The Timeline Of The IRS Scandal

This article has two sources, an article posted in the Wall Street Journal yesterday and an article posted by Scott Johnson at Power Line today. Both articles printed the timeline of events surrounding the IRS’s attempt to curtail the free speech of groups that opposed the Obama Administration.

One of the most telling events on the timeline is from the Wall Street Journal article:

• Feb. 11, 2010: Sen. Chuck Schumer (D., N.Y.) says he will introduce legislation known as the Disclose Act to place new restrictions on some political activity by corporations and force more public disclosure of contributions to 501(c)(4) organizations. Mr. Schumer says the bill is intended to “embarrass companies” out of exercising the rights recognized in Citizens United. “The deterrent effect should not be underestimated,” he said.

All of this was in response to the Supreme Court decision in the Citizens United case, which allowed corporations to make political donations. This ruling finally leveled the playing field–the unions had been contributing massive amounts of money to political campaigns for years. (See rightwinggranny.com). The actions of the IRS were an attempt to undo the leveling of the playing field that occurred with the Citizens United decision.

Please follow one of the links above to see the timeline. It paints a picture of a genuine attempt to limit free speech in America.

The President may or may not have given any direct orders regarding the use of the IRS to limit free speech, but the ending paragraph of the Wall Street Journal article truly sums up what happened:

In 1170, King Henry II is said to have cried out, on hearing of the latest actions of the Archbishop of Canterbury, “Will no one rid me of this turbulent priest?” Four knights then murdered the archbishop. Many in the U.S. media still willfully refuse to see anything connecting the murder of the archbishop to any actions or abuse of power by the king.

Unfortunately we are dealing with a President who chooses to act more like a king than a president.

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Numbers Can Be So Inconvenient

Yesterday Investors.com posted the chart below:

President Obama has stated,

“These so-called right to work laws, they don’t have anything to do with economics, they have everything to do with politics. What they’re really talking about is giving you the right to work for less money,”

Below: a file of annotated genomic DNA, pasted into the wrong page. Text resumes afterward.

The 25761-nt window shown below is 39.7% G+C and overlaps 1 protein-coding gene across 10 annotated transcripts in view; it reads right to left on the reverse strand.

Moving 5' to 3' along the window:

That is simply not true. The numbers on earnings in right-to-work states simply don’t agree with what the President and labor leaders are saying.

The article reports:

According to the National Institute for Labor Relations Research, right-to-work states (excluding Indiana, which passed a RTW law in early 2012) “were responsible for 72% of all net household job growth across the U.S. from June 2009 through September 2012.”

…The president who fought Boeing’s expansion in RTW South Carolina knows it’s all about his keeping union dues flowing into Democratic coffers and maintaining the plush lifestyles of the union leaders who support him.

The article concludes:

If unions satisfied workers, one would expect their membership to at least remain constant. But between 2000 and 2010, union membership declined by 9.5% in non-RTW states and 9.2% in RTW states. The only growth was in government unions.

Michigan‘s right-to-work law is a positive blow for worker freedom and economic growth and an example, as in Wisconsin and Indiana, of how conservatives can win and are winning in states led by GOP governors.

At its core, this is about campaign money. When the Supreme Court ruled in the  Citizens United case that corporations could make campaign donations, the unions had a problem–someone else was throwing tons of money into political campaigns. When the Democrats were not successful in changing that ruling, they desperately needed to hang on to union money. The ruling in Michigan is a direct threat to the Democrat party’s major source of funds–union money. Workers will no longer be forced to join a union or contribute dues to a union they are not a member of. That is a step forward for workers.

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